Engadget yesterday had a story about the Mobile Plate Hunter 900, a device that mounts on police cars and scans 500 to 800 license plates an hour. More details are in the Wired News story, where LA County police commander Sid Heal notes that the system is hands-off: “It doesn’t require the [officer] to do anything.” The plates are automatically checked against a database of stole cars, and the patrolling officer when the system finds a match.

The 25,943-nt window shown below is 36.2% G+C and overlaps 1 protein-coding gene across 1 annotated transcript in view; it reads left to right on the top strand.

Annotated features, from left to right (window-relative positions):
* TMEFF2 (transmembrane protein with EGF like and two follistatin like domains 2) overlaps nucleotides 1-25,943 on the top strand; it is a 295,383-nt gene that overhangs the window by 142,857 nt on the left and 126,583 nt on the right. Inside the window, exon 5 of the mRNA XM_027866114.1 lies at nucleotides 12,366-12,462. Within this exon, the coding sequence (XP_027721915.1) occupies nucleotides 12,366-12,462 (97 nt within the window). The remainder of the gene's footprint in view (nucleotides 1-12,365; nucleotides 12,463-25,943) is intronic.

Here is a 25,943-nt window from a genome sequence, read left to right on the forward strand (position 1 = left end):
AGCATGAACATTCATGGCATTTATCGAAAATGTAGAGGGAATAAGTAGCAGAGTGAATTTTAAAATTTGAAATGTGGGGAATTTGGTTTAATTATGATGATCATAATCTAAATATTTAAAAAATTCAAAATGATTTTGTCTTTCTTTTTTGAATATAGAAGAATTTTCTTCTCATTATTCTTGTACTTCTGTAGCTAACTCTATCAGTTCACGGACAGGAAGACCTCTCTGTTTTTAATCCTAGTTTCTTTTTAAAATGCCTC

“We read them coming at us. We read them going by us. We read them parked,” said Mark Windover, president of Remington-Elsag, the developer of the system.
What the article didn’t say is if this is at all related to the license plate reader system by Andrew Bucholz that I reported on in February. At the time, I noted that I was surprised that there wasn’t yet a cameraphone service that would return details about a vehicle and driver based on a picture of the license plate.
Clearly, this is real. Welcome to the world of automated, pervasive surveillance.